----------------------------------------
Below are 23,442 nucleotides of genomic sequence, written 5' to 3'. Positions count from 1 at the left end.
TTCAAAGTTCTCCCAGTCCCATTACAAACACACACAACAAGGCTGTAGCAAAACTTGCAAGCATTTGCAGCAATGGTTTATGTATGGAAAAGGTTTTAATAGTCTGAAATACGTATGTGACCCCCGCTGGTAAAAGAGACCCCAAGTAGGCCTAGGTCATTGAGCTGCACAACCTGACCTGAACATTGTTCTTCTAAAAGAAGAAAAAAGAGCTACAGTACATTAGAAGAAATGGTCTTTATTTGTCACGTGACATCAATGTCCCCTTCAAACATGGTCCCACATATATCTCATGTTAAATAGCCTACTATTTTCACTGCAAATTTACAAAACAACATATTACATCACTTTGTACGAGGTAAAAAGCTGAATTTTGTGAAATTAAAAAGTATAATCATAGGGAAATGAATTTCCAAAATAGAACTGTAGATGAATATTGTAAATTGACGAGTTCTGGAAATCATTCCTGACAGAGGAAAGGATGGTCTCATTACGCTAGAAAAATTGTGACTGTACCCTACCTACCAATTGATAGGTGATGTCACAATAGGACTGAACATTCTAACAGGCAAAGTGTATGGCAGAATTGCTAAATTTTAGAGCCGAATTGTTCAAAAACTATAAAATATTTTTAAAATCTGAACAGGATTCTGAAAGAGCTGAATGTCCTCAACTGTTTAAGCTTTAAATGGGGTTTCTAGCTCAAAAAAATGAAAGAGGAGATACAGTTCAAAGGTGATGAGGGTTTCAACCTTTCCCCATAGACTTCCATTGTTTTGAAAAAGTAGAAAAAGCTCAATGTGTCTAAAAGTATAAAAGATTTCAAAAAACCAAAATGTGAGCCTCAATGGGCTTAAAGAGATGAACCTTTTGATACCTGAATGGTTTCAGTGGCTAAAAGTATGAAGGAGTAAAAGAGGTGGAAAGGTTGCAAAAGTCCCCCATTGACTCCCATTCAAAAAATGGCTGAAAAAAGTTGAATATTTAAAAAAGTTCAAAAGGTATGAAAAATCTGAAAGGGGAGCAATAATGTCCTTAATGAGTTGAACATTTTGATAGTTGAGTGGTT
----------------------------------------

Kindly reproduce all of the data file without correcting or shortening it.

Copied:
Below are 23,442 nucleotides of genomic sequence, written 5' to 3'. Positions count from 1 at the left end.
TTCAAAGTTCTCCCAGTCCCATTACAAACACACACAACAAGGCTGTAGCAAAACTTGCAAGCATTTGCAGCAATGGTTTATGTATGGAAAAGGTTTTAATAGTCTGAAATACGTATGTGACCCCCGCTGGTAAAAGAGACCCCAAGTAGGCCTAGGTCATTGAGCTGCACAACCTGACCTGAACATTGTTCTTCTAAAAGAAGAAAAAAGAGCTACAGTACATTAGAAGAAATGGTCTTTATTTGTCACGTGACATCAATGTCCCCTTCAAACATGGTCCCACATATATCTCATGTTAAATAGCCTACTATTTTCACTGCAAATTTACAAAACAACATATTACATCACTTTGTACGAGGTAAAAAGCTGAATTTTGTGAAATTAAAAAGTATAATCATAGGGAAATGAATTTCCAAAATAGAACTGTAGATGAATATTGTAAATTGACGAGTTCTGGAAATCATTCCTGACAGAGGAAAGGATGGTCTCATTACGCTAGAAAAATTGTGACTGTACCCTACCTACCAATTGATAGGTGATGTCACAATAGGACTGAACATTCTAACAGGCAAAGTGTATGGCAGAATTGCTAAATTTTAGAGCCGAATTGTTCAAAAACTATAAAATATTTTTAAAATCTGAACAGGATTCTGAAAGAGCTGAATGTCCTCAACTGTTTAAGCTTTAAATGGGGTTTCTAGCTCAAAAAAATGAAAGAGGAGATACAGTTCAAAGGTGATGAGGGTTTCAACCTTTCCCCATAGACTTCCATTGTTTTGAAAAAGTAGAAAAAGCTCAATGTGTCTAAAAGTATAAAAGATTTCAAAAAACCAAAATGTGAGCCTCAATGGGCTTAAAGAGATGAACCTTTTGATACCTGAATGGTTTCAGTGGCTAAAAGTATGAAGGAGTAAAAGAGGTGGAAAGGTTGCAAAAGTCCCCCATTGACTCCCATTCAAAAAATGGCTGAAAAAAGTTGAATATTTAAAAAAGTTCAAAAGGTATGAAAAATCTGAAAGGGGAGCAATAATGTCCTTAATGAGTTGAACATTTTGATAGTTGAGTGGTT